That provision failed him, and he is now in an independent special school, which didn't take much of a fight given how much he had deteriorated.

What a waste. His life chances are now at risk, a good number of vulnerable children lost their SALT and OT for a year or so, and he is costing the tax payer substantially more that he needed to.

Direct Payments are supposed to be introduced that would technically have enabled us to purchase the provision ourselves (Thus allowing us to have our cheaper but outcome-based provision) but Local Authorities are refusing these to parents on the basis that services they might chose aren't being independently evaluated and that it risks parents being exploited.

What they fail to acknowledge is that their own shambles of holistic, non-accountable, make it up on the spot provision is also not ever independently evaluated and thus risks parents, children and tax payers being exploited.

daftdame Mon 17-Jun-13 20:07:29

mrz The point I am trying to make is that spend varies hugely from LA to LA. The % statements in our LA is the same as yours, yet your school spends more than most mainstream primaries in our LA.

Obviously your demographic is different, hence the difference in spending.

Yet the % of statements is the same, could it be that the children who receive these statements have vastly different needs in terms of severity?

Hence a statement is not necessarily indicative of a high level of need (as it usually is perceived.)

StarlightMcKenzie Mon 17-Jun-13 20:16:44

IMO A statement is indicative of a high level of need AND a strong advocate, usually parent.

High level of need + no advocate = no statement
Low level of need + strong advocate = no statement
Low level of need + no advocate = no statement

I think it is worth bearing in mind however, that a statement itself does not raise attainment levels and more often than not they go unread and are pretty useless for the child anyway.

StarlightMcKenzie Mon 17-Jun-13 20:24:57

If the child is particularly disruptive I think that the school would more readily play the advocate role if the parent doesn't.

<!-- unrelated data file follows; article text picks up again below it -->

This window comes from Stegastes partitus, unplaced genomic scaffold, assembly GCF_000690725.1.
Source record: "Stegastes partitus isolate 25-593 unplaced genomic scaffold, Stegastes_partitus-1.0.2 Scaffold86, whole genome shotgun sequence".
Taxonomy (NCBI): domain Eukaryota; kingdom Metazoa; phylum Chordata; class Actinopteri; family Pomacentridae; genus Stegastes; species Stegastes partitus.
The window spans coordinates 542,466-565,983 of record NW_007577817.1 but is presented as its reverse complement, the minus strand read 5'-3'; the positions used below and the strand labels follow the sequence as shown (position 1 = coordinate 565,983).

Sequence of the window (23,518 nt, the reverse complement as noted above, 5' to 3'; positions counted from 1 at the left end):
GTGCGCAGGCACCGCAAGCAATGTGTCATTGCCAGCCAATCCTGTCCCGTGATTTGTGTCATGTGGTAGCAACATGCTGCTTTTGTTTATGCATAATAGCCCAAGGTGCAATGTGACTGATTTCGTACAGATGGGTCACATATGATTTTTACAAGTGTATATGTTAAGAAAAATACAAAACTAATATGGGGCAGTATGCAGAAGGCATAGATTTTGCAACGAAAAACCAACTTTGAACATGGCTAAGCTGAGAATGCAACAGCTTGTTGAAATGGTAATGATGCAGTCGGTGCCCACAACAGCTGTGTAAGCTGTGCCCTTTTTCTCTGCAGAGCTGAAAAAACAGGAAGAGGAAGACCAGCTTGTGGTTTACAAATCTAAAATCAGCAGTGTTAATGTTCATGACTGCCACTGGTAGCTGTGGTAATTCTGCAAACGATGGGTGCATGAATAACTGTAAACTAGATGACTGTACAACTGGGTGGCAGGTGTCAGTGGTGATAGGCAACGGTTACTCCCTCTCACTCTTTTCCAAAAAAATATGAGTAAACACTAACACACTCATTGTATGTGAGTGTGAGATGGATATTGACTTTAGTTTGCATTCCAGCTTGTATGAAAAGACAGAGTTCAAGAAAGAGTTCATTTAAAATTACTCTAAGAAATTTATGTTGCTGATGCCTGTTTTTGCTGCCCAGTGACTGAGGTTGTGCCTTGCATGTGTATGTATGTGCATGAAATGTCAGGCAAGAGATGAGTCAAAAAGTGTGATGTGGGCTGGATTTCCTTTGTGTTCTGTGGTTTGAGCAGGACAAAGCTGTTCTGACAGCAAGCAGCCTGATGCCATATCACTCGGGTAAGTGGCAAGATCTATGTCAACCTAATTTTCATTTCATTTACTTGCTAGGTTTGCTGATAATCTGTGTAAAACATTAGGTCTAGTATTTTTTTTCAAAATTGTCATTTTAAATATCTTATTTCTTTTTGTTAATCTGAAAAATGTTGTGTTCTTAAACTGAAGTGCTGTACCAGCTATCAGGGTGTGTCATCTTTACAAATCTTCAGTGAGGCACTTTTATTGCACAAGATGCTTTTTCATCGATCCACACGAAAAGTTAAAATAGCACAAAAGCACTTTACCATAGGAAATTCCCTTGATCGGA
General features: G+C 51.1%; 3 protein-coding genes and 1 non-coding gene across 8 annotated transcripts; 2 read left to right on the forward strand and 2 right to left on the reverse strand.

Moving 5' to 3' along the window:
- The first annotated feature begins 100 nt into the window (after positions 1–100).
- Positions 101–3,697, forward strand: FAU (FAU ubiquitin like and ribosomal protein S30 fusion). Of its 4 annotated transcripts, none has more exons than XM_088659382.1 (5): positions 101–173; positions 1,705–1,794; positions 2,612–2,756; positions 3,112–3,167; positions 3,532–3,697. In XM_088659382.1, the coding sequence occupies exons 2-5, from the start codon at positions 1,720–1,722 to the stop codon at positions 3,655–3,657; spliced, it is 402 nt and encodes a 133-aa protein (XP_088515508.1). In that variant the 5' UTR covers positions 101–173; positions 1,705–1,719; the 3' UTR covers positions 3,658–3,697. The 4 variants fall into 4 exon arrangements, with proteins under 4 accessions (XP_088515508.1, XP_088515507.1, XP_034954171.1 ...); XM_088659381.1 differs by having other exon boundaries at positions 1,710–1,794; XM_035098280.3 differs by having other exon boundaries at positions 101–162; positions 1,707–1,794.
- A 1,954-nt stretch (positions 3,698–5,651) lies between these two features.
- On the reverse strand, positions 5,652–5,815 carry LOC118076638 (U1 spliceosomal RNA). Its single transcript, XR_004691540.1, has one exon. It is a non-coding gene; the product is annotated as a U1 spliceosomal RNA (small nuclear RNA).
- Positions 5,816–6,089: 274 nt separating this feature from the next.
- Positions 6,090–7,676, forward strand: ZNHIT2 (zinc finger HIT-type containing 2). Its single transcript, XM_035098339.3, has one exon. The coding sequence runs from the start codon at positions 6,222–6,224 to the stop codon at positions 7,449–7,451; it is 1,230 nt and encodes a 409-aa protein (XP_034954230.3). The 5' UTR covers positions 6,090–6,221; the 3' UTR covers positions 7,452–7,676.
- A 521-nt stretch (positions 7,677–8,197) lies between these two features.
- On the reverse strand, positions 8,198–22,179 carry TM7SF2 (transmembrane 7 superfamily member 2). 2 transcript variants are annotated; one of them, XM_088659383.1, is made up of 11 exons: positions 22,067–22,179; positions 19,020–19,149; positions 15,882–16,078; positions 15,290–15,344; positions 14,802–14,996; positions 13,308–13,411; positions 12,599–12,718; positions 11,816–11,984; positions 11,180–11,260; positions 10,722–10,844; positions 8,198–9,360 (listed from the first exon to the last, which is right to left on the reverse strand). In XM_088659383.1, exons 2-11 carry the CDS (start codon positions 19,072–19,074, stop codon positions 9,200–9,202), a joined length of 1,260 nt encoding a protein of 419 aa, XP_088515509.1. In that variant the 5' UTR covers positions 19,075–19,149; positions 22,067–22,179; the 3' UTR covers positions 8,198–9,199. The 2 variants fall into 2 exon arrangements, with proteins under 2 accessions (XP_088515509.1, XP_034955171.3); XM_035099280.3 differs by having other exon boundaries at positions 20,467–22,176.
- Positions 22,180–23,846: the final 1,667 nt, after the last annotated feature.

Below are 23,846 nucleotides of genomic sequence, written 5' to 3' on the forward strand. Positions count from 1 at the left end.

daftdame Mon 17-Jun-13 20:29:29

Starlight I agree with you except I have no idea concerning levels of need nationwide, except that the level of need required for a statement varies from county to county. Thus I'd question the Low Level & strong advocate outcome. (Our family might be the exception to this rule).

I agree with you regarding effectiveness of statements for raising attainment.

StarlightMcKenzie Mon 17-Jun-13 20:43:49

You're right about consistency.

My ds would probably have been considered low need because for a long time his needs were ignored/denied and covered up by selective and inappropriate assessments chosen to give a more able picture.

When we were looking for a school for him many refused to even see him as on the basis of his statement he looked more severe than he was. That isn't to say that his statement didn't accurately reflect his needs, but the REASON it did so was because his family had the resources to make sure it did.

If the were presented with version 1 of his statement no doubt they'd feel more able to meet his needs.

A school has no idea just from looking at a statement, how many drafts it has been through or how fastidious the child's advocate has been, or how detailed the assessments or how competent the recommenders.

And when all is said and done, neither the child or the parent has any control over the quality of the provision that the statement secures even if it tightly worded and specified.